UK hospitality businesses have lost nearly 200,000 international workers since the end of 2019, according to an industry survey, as the after-effects of Brexit and the pandemic continue to squeeze the jobs market.
The pool of labour from the EU shrunk at the fastest rate, according to data collected by recruiter Caterer.com. At the latest count, there were around 172,000 EU citizens working in the hospitality sector, down around 41 per cent compared to a pre-pandemic total of nearly 293,000.
The number of international workers from all continents fell over the past two years, with roughly 76,000 workers from foreign countries outside the EU also leaving the workforce. In total, around 197,000 foreign staff have left the sector since 2019, according to the research based on a survey of 250 senior hospitality hiring managers conducted in July.
The hospitality sector employs around 7 per cent of the UK workforce, according to the Office for National Statistics. Foreign staff have historically made up more than 40 per cent of the hospitality workforce.
No sectors have been hit harder by the tight labour market resulting from the fallout of Brexit and the pandemic, with hospitality facing a 7.9 per cent vacancy rate, the highest of any industry, according to the ONS.
Kathy Dyball, director at Caterer.com, said the sector was in the midst of “a sustained and severe labour crisis”. She added that giving chefs access to skilled worker status, which allows British companies to sponsor them for a work visa, was “a good start” but added that employers still faced barriers to recruiting overseas workers.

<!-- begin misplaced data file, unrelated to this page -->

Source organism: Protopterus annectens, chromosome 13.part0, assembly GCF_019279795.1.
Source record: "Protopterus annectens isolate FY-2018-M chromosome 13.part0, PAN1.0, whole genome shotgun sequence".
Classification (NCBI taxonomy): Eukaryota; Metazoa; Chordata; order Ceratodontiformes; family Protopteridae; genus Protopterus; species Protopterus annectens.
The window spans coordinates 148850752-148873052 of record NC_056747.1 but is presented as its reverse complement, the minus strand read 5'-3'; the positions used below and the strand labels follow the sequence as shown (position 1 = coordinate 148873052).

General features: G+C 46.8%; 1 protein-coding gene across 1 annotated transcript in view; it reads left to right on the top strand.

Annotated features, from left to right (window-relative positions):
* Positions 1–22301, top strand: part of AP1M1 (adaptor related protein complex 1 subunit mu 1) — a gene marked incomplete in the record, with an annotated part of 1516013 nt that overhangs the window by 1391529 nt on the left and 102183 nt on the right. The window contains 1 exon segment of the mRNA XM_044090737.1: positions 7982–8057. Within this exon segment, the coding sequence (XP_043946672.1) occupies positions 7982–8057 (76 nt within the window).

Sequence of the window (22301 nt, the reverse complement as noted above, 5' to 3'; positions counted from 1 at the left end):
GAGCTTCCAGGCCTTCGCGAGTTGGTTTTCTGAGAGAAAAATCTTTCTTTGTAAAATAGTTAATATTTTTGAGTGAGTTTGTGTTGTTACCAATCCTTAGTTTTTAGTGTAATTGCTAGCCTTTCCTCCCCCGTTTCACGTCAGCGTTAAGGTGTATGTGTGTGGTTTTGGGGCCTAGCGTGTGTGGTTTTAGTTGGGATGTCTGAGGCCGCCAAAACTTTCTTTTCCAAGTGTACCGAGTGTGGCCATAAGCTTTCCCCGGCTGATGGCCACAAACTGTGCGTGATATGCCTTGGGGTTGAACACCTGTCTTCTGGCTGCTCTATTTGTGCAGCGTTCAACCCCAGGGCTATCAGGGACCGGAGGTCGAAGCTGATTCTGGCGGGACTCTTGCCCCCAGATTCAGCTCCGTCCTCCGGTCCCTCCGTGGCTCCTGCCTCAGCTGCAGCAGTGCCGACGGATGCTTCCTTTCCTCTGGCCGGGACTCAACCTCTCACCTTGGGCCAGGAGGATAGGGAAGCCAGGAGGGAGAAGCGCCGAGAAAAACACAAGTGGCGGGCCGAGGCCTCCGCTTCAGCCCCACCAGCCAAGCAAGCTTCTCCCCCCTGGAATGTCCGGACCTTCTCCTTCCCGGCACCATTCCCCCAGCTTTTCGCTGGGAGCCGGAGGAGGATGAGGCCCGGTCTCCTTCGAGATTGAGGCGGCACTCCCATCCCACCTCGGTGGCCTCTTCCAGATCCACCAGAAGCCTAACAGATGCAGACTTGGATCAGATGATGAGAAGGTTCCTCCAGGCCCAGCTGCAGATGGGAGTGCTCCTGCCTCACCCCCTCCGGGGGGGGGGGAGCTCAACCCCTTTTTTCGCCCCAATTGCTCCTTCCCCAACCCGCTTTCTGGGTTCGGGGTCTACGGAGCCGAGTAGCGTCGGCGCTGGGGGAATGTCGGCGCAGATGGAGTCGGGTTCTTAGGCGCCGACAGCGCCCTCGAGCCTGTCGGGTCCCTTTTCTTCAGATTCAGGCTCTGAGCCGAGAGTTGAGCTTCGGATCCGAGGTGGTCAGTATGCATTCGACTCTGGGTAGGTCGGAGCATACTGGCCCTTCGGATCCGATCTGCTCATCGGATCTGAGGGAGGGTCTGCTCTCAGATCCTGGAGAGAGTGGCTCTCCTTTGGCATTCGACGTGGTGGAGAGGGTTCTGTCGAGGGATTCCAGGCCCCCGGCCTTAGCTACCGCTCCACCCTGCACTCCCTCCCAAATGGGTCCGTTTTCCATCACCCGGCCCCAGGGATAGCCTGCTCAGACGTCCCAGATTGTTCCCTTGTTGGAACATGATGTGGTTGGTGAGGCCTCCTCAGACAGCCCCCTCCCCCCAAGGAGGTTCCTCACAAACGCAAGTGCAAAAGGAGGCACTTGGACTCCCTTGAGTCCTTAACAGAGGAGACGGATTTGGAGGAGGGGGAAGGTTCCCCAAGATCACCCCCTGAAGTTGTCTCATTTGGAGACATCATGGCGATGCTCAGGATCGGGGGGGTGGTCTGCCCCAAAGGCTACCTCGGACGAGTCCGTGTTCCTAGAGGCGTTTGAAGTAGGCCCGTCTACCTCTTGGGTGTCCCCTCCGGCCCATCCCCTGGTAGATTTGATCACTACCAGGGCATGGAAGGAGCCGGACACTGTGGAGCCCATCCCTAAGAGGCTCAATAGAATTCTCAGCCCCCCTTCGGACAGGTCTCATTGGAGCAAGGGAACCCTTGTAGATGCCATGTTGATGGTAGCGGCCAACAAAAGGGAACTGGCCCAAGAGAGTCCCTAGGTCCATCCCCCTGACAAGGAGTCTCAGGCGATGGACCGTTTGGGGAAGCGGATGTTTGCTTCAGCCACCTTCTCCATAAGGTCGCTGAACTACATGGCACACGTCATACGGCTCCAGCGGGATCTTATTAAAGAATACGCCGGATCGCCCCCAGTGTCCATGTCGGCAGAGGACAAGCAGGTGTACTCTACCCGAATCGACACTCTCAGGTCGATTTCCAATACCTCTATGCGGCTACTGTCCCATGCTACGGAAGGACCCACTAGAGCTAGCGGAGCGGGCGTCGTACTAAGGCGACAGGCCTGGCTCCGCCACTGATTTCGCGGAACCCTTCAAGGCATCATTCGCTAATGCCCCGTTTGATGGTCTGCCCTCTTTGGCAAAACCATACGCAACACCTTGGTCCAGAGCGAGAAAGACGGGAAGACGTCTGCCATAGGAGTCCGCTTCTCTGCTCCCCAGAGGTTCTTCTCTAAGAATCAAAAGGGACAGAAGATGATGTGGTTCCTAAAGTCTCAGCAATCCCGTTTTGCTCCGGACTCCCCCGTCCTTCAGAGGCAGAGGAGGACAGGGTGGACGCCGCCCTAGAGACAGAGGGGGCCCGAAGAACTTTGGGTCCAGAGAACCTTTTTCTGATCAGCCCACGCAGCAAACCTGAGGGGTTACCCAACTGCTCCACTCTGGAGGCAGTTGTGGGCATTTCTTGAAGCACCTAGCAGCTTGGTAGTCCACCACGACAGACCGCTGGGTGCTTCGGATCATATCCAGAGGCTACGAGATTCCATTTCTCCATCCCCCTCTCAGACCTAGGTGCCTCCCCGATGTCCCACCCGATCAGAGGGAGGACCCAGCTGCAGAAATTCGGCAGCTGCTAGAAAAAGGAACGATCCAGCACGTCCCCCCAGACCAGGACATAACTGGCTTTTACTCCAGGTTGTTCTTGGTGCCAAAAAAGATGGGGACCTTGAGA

“Vacancies are forcing some businesses into curtailing trading hours or closing for whole days,” said Kate Nicholls, chief executive of UKHospitality. The industry body estimates that vacancies are costing businesses £21bn in unmet demand and lost revenue, and the Treasury around £5bn in lost tax. “It is vital to the UK economy that we successfully tackle this crisis,” Nicholls added.
A West End restaurateur, who operates around a dozen sites across London, said his wage bill had increased almost 20 per cent in the past year as he scrambled to attract staff.
“The growth in hospitality in the last 30 years has been fuelled almost entirely by a non-British workforce,” he said.
“The effect of Brexit, combined with the pandemic, has been to remove that component of the workforce — and in the absence of having to recruit staff, the only option is to increase prices or for some businesses to shut down,” he said, adding that the labour squeeze was biggest among front-of-house staff.
Some 43 per cent of businesses surveyed said they had to cut back operations because of the staffing shortage. In the survey, 89 per cent said tough immigrations rules were dissuading them from hiring from overseas. One in four reported more applications from British candidates.
Emma McClarkin, chief executive of the British Beer and Pub Association, said another remedy was to give employers more flexibility about how they spend an industry levy to fund apprenticeships, allowing them to use the money for recruitment drives as well as wages.
“We have been encouraging the government to introduce more youth mobility visas to allow skilled workers to be employed from overseas, but the government must make it easier to recruit and retain staff more locally as well,” she added.
A UK government spokesperson said: “We want to see employers make long-term investments in the UK’s domestic workforce . . . instead of relying on cheap labour from abroad.”
They added that businesses could also hire immigrant workers that meet “the required English language and salary thresholds and are sponsored by a registered Home Office sponsor”.